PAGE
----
Many women have been planning their wedding days since they were little girls.
Trying to orchestrate the perfect ceremony and reception is no easy feat, and most feel that their wedding celebration would be incomplete without a few wedding traditions. While some traditions are relatively new, a rare few date back to surprisingly early times in history. And as it turns out, several of them have some pretty wacky and bizarre origins.
1. Before the bride's bouquet was made up of flowers, they were made of herbs such as dill and garlic.
Centuries ago during the years when the plague took the lives of thousands of people across the globe, the arrangements that brides carried were bundles of herbs like garlic and dill, which were used in an effort to help keep the brides alive.
2. Throwing the bridal garter to wedding guests came about as a means to protect the bride.
In France, it was once tradition for wedding guests to rush to the bride and attack her for a scrap of her dress. These scraps were considered tokens of good luck. Throwing the garter is a much safer and less destructive alternative.
3. Bridesmaid dresses weren't always like they are now.
In ancient Rome, both the bridesmaids and groomsmen donned attire that was nearly identical to what the bride and groom were wearing. The matching outfits served as a way to keep evil spirits from pinpointing the happy couple and ruining their the beginning of the rest of their lives together. Our fears of evil spirits have since subsided for the most part, allowing bridesmaids to stand out in a variety of colors.
4. Veils also warded off evil spirits.
Ancient Rome must've been a pretty superstitious society. If a Roman bride went without a veil, she was believed to be much more susceptible to spiritual enchantment. Today, though, veils are largely decorative.
5. A couple's honeymoon has a rather boozy origin story.
As part of Norse tradition, newlyweds went into hiding for 30 days following their ceremony. During this time, a friend or family member of the bride would bring her a daily cup of honey wine. This month of wine consumption later became known as a honeymoon. Now, most couples leave their family and friends at home!
6. Pope Innocent III introduced the idea of waiting between the proposal and the wedding day in 1214.
The pope declared that women should wear a ring to show their commitment to their future spouses and discourage potential suitors.
7. The phrase "jumping the broom" dates back to slave times.
Slaves were not allowed to legally wed, so to show their commitment to one another, they would have their own ceremonies at which they'd do things like jump over a broomstick.
8. We tie tin cans to the back of our car after the ceremony because of a French party known as the "charivari."
Long ago, the groom would have to physically fight suitors and literally kidnap the woman he wished to marry. The charivari was an all-night party he later threw to repay the locals for the damage done during those shenanigans. Tying tin cans to the bumper of your car is a way to pay homage to this custom.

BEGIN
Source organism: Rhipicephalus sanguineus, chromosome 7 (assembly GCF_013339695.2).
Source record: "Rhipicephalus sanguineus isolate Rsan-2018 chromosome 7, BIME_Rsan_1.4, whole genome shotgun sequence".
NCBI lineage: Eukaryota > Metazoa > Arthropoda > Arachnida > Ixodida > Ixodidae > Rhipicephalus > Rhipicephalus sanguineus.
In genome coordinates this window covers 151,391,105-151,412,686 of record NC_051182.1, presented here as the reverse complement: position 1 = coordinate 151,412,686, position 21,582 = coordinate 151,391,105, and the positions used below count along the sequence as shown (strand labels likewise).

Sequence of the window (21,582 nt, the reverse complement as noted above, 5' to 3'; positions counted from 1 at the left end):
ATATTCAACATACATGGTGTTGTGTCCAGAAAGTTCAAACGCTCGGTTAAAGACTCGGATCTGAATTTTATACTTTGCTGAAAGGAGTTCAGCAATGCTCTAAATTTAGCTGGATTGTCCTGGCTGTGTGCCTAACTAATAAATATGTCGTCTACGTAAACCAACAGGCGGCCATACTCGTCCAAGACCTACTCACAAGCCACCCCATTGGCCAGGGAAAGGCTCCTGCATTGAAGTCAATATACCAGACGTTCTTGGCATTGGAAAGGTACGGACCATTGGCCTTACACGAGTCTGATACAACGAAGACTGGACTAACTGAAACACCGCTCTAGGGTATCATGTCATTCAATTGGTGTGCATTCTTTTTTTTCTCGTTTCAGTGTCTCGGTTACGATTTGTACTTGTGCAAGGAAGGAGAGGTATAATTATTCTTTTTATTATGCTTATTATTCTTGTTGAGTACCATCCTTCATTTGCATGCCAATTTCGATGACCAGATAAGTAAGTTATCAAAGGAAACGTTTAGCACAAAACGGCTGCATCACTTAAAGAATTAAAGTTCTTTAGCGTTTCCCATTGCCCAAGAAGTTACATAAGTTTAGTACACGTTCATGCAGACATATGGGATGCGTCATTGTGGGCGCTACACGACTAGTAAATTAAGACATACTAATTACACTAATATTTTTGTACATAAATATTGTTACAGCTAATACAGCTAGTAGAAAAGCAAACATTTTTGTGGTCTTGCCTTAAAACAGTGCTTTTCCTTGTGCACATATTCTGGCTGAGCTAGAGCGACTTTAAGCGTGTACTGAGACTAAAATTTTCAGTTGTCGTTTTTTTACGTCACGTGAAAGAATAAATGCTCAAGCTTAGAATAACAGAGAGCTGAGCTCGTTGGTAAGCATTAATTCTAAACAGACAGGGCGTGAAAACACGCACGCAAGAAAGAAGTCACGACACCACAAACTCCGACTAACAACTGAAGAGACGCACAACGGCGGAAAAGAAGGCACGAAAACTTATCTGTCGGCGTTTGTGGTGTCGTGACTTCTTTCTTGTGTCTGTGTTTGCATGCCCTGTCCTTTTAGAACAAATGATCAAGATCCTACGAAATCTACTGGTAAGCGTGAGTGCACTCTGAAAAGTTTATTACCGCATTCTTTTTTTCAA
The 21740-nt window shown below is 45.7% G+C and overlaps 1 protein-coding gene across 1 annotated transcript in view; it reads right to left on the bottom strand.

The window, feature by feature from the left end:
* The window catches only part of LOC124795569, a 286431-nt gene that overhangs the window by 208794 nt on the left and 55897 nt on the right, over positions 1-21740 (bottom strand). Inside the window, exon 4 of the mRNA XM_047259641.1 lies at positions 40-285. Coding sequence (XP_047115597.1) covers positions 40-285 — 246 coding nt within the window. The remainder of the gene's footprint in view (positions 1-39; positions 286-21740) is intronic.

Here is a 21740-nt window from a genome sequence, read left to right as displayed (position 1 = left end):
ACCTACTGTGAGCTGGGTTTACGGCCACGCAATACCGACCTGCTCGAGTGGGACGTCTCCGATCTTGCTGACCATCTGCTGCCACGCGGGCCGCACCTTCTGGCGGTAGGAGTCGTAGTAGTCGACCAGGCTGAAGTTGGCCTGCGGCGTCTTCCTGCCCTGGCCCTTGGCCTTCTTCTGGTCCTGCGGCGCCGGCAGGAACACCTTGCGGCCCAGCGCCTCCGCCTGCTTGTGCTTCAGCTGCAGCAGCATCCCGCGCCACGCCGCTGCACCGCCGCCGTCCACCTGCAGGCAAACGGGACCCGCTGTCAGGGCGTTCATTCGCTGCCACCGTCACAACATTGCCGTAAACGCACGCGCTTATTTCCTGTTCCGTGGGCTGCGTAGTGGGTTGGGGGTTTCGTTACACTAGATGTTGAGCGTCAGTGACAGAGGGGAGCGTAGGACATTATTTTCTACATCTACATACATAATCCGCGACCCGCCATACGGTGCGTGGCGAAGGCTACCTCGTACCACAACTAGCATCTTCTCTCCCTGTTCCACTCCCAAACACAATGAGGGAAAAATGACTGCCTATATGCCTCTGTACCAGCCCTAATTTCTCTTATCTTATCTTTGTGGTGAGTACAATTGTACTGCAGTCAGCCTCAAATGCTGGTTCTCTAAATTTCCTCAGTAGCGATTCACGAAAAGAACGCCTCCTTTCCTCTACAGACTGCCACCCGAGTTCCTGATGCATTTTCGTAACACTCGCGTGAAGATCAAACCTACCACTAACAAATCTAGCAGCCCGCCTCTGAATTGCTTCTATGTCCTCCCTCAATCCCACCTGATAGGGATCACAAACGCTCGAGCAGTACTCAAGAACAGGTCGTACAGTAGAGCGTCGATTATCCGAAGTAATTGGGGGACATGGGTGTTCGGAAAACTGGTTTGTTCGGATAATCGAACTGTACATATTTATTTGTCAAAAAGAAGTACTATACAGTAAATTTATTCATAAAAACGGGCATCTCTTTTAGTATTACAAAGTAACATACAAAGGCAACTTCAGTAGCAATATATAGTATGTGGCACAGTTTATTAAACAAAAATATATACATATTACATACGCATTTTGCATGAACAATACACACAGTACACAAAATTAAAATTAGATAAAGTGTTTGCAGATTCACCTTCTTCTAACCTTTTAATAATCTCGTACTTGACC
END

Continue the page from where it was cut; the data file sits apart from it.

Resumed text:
9. Bachelor parties wouldn't exist if it weren't for Sparta.
On the eve of a man's wedding day, Spartans would hold loud and boisterous parties to celebrate his last night of freedom. The party often included a giant feast and a great deal of alcohol. To avoid a wedding day hangover, they would water down the groom's wine.
10. You have Queen Victoria to thank for the tradition of wearing white on your wedding day.
Prior to Queen Victoria's marriage to Prince Albert in 1840, brides simply wore their best dresses to their weddings. The queen initiated the white dress trend when she commissioned a white lace gown for her wedding day.
11. Your layered wedding cake was actually part of a medieval kissing game.
In medieval times, there was a game in which wedding guests would stack layers of cake atop one another, and then the couple had to kiss above them. The game doesn't exist today, but layered cakes have become the norm, with couples typically feeding each other bites of the first slice.
12. The term "tying the knot" has a literal origin.
In Celtic, Hindu, and Egyptian weddings, the couple's hands were tied together as a symbol of their commitment to and bond with one another.
13. The reason the bride traditionally stands on the left used to be for her own protection.
Because taking a woman's hand in marriage often left the groom fighting off her potential suitors, his right side was left open so that he could more easily fend off anyone trying to get in the way of his future happiness.
14. The ring finger is known as such because of the ancient Egyptians.
They believed that the vein in your fourth finger on your left hand led directly to your heart. By wearing your wedding band on that finger, you were said to be keeping your lover near and dear to your heart.